Daily Management Review

Market Regulators of EU To Ban CDFs & ‘Binary Options’ Sale To Retail Clients


03/27/2018


Spread-better firms shares fell as the E.U. regulators reveal their plans of restricting the sales of some financial products.



The regulators of the E.U. revealed that it will introduce a ban for the options of “binary” sales to “retail clients”, whereby restricting the “Contract for Differences” sales in an attempt to “protect investors from significant losses”, which in turn knocks off “shares in Britain’s spreadbetters”.
 
ESMA or the “European Securities and Markets Authority” informed the “marketing, distribution and sale of binary options to retail investors” would be prohibited, while the CFD restrictions will constrain the “marketing, sale and distribution of them”.
 
Without the ownership of assets like stock, currency or commodity, investor is exposed to “price movements in securities” with the help of financial products such as CFDs and binary options. According to a statement:
“ESMA, along with National Competent Authorities (NCAs), concluded that there exists a significant investor protection concern in relation to CFDs and binary options offered to retail investors. This is due to their complexity and lack of transparency.”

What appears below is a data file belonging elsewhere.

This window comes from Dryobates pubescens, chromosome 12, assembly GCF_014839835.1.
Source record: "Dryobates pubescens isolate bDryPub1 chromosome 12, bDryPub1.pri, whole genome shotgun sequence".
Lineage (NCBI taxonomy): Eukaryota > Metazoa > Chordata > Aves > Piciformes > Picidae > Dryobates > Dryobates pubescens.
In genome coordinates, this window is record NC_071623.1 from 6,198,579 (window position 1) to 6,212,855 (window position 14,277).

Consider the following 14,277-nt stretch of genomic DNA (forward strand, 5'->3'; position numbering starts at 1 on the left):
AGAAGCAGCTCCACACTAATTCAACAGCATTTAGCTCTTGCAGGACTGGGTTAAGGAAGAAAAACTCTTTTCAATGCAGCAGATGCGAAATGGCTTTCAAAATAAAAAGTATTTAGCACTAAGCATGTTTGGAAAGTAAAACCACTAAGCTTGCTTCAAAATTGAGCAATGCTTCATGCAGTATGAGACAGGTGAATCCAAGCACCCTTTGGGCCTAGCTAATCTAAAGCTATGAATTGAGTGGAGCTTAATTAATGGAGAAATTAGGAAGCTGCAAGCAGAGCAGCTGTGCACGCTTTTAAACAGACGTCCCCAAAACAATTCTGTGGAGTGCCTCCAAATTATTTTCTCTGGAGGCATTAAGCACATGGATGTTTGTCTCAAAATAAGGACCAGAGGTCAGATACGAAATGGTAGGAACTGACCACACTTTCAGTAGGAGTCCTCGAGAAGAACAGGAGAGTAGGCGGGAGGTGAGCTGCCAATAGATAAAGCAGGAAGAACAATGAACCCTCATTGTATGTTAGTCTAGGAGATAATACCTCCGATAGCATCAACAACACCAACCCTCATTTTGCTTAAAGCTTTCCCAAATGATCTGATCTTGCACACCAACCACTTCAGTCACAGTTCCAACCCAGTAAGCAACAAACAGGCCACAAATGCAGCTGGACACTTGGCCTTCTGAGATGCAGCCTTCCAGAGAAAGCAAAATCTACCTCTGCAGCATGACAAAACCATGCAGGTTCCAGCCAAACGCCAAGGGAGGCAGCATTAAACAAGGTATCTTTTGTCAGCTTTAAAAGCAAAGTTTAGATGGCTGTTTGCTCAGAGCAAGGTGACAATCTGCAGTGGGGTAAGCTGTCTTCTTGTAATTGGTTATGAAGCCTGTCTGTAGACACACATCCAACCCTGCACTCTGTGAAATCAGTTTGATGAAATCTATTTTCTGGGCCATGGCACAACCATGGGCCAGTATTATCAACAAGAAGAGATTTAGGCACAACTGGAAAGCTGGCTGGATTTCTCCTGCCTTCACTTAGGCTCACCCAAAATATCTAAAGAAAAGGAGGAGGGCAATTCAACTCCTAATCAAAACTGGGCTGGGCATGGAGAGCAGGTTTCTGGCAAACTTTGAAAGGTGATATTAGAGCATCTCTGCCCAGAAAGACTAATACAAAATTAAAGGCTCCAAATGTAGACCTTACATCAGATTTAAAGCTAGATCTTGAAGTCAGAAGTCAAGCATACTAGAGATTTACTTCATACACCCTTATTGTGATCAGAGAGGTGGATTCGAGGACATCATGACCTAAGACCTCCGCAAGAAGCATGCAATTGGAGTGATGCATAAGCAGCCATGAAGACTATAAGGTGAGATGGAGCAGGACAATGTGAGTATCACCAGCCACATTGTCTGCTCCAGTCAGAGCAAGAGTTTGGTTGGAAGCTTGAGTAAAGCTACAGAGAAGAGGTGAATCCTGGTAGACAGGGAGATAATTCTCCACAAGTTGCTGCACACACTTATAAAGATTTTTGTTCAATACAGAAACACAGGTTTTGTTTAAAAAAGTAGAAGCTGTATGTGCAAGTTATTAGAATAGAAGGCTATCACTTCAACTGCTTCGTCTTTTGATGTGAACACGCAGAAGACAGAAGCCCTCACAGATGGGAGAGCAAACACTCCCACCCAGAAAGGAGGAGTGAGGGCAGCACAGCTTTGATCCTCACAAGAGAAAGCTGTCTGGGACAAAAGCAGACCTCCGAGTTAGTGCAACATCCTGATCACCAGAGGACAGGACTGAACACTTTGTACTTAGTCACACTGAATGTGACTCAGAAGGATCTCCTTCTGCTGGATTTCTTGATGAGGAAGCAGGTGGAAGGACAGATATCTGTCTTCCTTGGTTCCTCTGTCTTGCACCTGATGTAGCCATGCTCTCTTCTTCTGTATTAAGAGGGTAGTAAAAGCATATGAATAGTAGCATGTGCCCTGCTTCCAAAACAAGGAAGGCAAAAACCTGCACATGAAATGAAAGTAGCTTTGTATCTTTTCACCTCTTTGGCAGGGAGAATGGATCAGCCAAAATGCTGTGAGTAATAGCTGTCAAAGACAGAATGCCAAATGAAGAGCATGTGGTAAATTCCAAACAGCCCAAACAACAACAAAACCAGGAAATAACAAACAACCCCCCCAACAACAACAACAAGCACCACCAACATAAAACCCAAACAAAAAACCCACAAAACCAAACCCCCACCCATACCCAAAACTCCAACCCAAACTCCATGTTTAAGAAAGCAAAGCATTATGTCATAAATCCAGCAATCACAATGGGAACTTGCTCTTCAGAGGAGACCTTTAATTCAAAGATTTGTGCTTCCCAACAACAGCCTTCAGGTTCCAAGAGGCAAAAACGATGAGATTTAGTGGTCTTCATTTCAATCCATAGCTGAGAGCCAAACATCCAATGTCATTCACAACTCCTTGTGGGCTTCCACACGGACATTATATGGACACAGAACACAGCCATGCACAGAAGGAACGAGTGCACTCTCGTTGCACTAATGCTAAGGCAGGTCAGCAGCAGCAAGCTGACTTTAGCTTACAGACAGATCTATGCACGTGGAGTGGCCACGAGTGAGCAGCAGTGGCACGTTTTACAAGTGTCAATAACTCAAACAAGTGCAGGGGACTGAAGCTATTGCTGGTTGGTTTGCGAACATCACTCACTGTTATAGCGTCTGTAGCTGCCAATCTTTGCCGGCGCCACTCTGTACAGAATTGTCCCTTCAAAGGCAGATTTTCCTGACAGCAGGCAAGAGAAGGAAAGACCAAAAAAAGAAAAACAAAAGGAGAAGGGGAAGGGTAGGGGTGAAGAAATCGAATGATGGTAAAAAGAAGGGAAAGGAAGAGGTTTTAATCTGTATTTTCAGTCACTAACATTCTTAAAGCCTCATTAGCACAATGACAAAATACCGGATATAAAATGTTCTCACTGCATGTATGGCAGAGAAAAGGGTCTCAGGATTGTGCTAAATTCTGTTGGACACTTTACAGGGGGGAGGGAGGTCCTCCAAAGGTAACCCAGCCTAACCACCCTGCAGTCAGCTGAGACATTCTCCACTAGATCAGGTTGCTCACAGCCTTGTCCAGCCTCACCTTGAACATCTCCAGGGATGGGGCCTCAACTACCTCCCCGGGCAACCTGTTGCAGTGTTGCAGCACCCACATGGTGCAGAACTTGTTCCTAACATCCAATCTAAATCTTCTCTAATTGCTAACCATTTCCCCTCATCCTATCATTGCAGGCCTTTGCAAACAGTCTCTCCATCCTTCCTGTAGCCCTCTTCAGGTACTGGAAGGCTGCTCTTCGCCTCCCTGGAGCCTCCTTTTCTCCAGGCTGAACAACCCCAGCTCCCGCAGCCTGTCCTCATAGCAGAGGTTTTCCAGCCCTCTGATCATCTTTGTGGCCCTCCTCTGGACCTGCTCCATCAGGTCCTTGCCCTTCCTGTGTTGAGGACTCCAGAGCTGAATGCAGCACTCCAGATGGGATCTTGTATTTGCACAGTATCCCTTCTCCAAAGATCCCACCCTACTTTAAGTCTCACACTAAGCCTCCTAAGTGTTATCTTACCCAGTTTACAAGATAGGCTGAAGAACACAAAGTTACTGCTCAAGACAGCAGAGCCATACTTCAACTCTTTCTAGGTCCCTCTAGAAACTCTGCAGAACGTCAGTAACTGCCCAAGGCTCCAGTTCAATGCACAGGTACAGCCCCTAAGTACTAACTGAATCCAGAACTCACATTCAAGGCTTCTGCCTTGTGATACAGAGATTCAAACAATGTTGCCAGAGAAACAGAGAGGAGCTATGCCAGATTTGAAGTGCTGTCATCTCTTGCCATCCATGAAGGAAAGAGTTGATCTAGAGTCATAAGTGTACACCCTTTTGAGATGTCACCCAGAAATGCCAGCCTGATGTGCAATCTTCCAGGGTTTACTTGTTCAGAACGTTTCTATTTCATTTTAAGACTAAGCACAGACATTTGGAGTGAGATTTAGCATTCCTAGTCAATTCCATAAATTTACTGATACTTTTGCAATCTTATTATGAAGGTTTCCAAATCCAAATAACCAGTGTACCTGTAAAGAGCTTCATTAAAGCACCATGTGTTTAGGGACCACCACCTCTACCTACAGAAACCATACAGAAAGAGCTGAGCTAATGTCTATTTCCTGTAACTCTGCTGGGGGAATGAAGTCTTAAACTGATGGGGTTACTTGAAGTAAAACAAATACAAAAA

ESMA has expressed its concerns over “high-risk speculative products” offering to “retail investors” which could potentially lead to “significant losses”. Therefore, ESMA “flagged” its plans of banning these sales, as a result, the shares of “spreadbetting firms” came “tumbling” down.
 
Furthermore, Reuters reported:
“Analysis on trading in the EU showed 74-89 percent of retail accounts typically lose money on their investments, with average losses per client ranging from 1,600-29,000 euros (1,407-25,507 pounds), ESMA said”.
 
The “world’s first spread-betting firm”, IG expressed its disappointment in ESMA’s decision of imposing restrictions, as it would “risk” the retail clients to move to providers who are outside the EU. IG claimed that ESMA’s announcement relates only to “retail clients”, while the former has a client base which is “dominated by sophisticated traders”. The firm also forecasts a “lower” revenue income in the FY of 2019 affected by the “regulatory changes” concerning the E.U. and the U.K.
 
Nevertheless, amid regulation’s proposed uncertainty, IG and other firms report a growth in the revenue, whereby signing up “record numbers of customers”, which could partly be attributed to the digital currency boom.
 
Investec thinks that the said changes could slash down its “2019 revenue estimates of about 2 percent”, while the analysts at Liberum are expecting “downgrades to consensus estimates for IG’s pretax profit of over 10 percent”.  Even though, CMC thinks that “a reduction in revenue would be immaterial for the group” while it also said that the “margin changes” could impact the trading of the clients.
 
 
References:
reuters.com







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